The Renewable Energy Futures Study was a U.S. Department of Energy funded study performed by the National Renewable Energy Laboratory and published in July of 2012. The study answered questions surrounding the technical feasibility of utilizing massive amounts of renewable energy in the United States. The study’s primary finding was that by 2050 the United States could utilize 80% renewable energy (biofuel, wind, solar, and hydro) with currently available technology. Thirty five organizations contributed to the study.
The Renewable Energy Futures Study provides an excellent scientific foundation for the feasibility of Michigan utilizing 25% renewables as envisioned in Proposal 3. This study confirms proponents view that 25% renewable penetration will be a challenge, but is attainable.
The 200 page study contains sophisticated analysis and high-quality modeling. A couple of important assumptions are worth highlighting. First, the study used the currently available energy technology to model the 80% renewable penetration. Second, the study identified the importance of the improving and developing the nation’s electric grid, market models, and modernizing our energy infrastructure to reach renewable energy goals.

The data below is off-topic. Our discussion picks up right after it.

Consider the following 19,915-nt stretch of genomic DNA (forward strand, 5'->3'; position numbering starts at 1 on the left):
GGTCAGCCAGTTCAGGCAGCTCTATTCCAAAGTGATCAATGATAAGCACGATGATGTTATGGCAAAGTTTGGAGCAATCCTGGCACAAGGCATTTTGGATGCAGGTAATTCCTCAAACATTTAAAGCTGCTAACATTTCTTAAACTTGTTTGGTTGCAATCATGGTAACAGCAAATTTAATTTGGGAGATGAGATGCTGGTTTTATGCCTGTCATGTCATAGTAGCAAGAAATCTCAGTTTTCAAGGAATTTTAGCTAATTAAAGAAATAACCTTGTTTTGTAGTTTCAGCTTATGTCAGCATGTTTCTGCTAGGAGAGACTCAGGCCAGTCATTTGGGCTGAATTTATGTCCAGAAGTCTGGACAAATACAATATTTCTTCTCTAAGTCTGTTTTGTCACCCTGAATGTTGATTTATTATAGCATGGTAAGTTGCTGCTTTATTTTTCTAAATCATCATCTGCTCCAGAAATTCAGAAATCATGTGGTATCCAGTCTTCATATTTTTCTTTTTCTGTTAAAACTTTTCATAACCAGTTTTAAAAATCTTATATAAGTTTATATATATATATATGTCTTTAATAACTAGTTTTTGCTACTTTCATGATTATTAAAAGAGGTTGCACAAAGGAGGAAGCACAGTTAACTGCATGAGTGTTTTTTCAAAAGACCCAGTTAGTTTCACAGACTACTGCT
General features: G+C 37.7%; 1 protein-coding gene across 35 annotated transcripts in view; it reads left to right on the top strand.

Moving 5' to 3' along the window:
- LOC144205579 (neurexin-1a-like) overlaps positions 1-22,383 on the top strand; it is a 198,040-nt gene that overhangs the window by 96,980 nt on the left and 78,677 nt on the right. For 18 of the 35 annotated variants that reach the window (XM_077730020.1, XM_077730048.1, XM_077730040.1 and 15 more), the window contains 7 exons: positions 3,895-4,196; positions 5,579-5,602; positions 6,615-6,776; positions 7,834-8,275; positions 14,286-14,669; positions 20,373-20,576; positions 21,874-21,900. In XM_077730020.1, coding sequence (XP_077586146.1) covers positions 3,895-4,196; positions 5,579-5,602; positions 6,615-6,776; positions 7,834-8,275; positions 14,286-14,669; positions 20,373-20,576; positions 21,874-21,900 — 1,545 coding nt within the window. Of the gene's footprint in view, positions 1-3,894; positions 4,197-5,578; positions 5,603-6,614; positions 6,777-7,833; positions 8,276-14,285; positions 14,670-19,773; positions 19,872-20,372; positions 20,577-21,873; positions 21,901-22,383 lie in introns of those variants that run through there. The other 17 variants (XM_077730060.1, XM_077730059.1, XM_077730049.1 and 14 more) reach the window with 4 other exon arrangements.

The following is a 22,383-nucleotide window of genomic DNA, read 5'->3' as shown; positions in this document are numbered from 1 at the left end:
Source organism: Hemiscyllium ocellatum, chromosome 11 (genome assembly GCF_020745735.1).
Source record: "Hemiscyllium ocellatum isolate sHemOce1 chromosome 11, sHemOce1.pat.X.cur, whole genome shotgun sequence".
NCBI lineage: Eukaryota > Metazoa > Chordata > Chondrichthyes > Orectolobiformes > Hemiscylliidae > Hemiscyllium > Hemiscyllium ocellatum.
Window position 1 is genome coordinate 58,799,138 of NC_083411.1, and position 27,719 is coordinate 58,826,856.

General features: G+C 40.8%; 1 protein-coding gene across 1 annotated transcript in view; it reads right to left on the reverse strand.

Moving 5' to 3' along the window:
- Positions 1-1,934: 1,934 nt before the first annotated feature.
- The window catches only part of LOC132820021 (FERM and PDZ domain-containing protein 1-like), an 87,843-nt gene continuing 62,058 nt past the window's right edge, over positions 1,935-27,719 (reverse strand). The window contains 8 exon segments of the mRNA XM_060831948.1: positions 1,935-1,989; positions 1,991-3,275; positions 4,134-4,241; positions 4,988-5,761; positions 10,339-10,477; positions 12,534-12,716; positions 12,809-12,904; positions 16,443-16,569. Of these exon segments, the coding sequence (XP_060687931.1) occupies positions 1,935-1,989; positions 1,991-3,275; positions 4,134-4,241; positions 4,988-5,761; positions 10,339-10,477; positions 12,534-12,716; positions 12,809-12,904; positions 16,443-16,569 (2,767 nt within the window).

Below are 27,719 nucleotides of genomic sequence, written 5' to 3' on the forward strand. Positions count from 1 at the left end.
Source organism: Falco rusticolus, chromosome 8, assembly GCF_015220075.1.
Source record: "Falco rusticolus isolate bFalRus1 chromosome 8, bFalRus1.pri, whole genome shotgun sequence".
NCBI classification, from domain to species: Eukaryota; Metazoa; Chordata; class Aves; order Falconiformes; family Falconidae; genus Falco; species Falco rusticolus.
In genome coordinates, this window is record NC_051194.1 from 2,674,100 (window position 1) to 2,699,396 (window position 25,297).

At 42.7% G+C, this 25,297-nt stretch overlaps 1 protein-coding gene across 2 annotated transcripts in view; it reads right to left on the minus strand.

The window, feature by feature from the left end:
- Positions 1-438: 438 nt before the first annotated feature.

Some other key findings from the report:
- Renewable electricity generation from technologies that are commercially available today, in combination with a more flexible electric system, is more than adequate to supply 80% of total U.S. electricity generation in 2050 while meeting electricity demand on an hourly basis in every region of the country.
- Increased electric system flexibility, needed to enable electricity supply-demand balance with high levels of renewable generation, can come from a portfolio of supply- and demand-side options, including flexible conventional generation, grid storage, new transmission, more responsive loads, and changes in power system operations.
- The abundance and diversity of U.S. renewable energy resources can support multiple combinations of renewable technologies that result in deep reductions in electric sector greenhouse gas emissions and water use.
- The direct incremental cost associated with high renewable generation is comparable to published cost estimates of other clean energy scenarios. Improvement in the cost and performance of renewable technologies is the most impactful lever for reducing this incremental cost.